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Apostrophes in Contractions

Apostrophes in Contractions

Author: Kimberly Sombke

Apostrophe use and formation of contractions from two separate words are discussed here.  Rules for replacing letters with an apostrophe are also covered.

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Apostrophes & Contractions

Apostrophes in Contractions


*First let’s define contraction: A contraction is one word that is made from two words.  To form a contraction, remove one or more letters and replace it/them with an apostrophe (or floating comma).


*Here is how some common contractions are made:

        do not = don’t

        does not = doesn’t

        cannot = can’t

        will not = won’t

        would not = wouldn’t

        should not = shouldn’t

        I would = I’d

        I will = I’ll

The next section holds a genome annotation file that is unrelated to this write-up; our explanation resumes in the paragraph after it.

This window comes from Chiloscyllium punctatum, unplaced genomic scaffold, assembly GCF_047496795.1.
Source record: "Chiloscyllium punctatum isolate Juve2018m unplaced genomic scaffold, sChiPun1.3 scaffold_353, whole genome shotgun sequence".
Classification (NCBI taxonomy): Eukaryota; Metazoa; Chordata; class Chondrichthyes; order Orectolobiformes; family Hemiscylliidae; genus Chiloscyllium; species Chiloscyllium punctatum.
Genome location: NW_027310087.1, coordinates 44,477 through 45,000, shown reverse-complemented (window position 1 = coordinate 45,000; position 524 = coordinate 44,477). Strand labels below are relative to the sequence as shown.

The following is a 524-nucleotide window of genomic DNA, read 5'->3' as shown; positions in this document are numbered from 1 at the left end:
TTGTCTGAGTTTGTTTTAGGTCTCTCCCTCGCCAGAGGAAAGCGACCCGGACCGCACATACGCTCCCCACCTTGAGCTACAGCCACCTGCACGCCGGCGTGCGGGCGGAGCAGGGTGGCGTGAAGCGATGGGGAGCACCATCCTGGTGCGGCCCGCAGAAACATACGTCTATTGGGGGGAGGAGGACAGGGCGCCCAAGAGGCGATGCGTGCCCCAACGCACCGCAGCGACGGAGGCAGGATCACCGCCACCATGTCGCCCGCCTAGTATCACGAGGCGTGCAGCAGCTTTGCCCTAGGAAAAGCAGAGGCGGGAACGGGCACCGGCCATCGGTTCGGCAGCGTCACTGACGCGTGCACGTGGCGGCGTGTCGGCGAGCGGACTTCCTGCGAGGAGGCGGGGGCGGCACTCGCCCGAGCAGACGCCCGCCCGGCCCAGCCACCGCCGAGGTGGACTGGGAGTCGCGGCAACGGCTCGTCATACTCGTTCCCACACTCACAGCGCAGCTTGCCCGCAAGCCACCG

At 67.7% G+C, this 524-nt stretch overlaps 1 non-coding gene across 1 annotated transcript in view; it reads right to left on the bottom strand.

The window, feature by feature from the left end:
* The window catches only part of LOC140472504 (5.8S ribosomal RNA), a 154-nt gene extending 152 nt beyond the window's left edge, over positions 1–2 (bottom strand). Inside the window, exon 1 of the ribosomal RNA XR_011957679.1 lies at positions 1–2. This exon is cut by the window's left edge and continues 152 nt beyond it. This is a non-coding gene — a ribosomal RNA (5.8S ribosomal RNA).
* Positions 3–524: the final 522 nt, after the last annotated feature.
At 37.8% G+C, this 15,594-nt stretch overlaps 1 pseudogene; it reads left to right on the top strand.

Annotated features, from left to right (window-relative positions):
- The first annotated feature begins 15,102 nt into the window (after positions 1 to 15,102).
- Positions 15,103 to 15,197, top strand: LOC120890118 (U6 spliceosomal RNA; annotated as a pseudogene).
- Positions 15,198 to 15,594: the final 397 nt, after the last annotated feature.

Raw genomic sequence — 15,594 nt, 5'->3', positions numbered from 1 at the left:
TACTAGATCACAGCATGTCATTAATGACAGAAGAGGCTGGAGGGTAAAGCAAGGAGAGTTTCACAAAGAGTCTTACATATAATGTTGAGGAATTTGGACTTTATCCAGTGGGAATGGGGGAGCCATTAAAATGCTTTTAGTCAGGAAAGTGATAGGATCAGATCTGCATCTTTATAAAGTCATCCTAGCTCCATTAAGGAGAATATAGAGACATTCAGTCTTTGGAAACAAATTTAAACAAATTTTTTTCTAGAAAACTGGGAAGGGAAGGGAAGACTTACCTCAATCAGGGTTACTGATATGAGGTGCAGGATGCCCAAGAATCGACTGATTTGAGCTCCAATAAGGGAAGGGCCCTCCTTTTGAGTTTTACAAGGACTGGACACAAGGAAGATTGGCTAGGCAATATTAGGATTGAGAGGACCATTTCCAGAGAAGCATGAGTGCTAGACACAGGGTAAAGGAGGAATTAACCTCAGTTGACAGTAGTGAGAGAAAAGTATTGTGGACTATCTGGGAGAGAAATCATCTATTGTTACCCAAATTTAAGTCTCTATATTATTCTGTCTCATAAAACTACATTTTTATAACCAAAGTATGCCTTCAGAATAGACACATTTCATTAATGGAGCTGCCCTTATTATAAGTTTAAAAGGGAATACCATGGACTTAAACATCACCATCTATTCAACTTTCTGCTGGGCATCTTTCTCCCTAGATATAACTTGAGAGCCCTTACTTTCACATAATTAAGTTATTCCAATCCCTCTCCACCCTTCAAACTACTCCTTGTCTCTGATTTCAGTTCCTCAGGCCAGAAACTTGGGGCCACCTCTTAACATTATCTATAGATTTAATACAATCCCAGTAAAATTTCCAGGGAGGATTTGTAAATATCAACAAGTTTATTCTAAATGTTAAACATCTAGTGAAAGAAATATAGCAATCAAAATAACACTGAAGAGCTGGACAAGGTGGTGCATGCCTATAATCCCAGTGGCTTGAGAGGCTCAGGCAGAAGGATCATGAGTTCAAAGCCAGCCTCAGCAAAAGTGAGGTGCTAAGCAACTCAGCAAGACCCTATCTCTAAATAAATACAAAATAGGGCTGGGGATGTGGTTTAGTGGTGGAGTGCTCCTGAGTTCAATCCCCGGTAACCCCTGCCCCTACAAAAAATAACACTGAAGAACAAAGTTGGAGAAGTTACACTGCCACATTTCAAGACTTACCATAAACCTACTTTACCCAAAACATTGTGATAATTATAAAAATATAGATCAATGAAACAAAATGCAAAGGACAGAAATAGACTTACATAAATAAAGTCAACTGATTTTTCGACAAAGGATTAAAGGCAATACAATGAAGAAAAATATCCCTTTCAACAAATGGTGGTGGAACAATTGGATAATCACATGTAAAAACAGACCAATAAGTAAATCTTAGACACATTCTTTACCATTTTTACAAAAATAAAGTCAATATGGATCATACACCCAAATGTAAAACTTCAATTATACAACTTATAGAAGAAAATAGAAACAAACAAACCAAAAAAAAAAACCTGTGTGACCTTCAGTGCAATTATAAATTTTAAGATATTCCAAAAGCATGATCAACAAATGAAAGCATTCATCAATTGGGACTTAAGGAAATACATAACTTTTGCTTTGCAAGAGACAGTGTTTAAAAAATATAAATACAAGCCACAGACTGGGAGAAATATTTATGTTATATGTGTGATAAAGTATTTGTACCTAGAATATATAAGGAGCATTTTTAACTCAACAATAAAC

she will = she’ll

        he will = he’ll

        you will = you’ll

        you are = you’re  (This doesn’t show possession!)

        they are = they’re (This doesn’t show possession!)

        let us = let’s

        that is = that’s

        it is = it’s (This doesn’t show possession!)


*As indicated with you’re, they’re, and it’s above, sometimes contractions and possessive pronouns are easily confused.  Remember that contractions will always have an apostrophe replacing a letter.

*When should you use contractions?  Contractions are okay to use in conversational, informal writing and speaking platforms.  Avoid using contractions in academic or professional settings where proper grammar is more appropriate.

Source: Kimberly Sombke

Apostrophes and Contractions

Source: Kimberly Sombke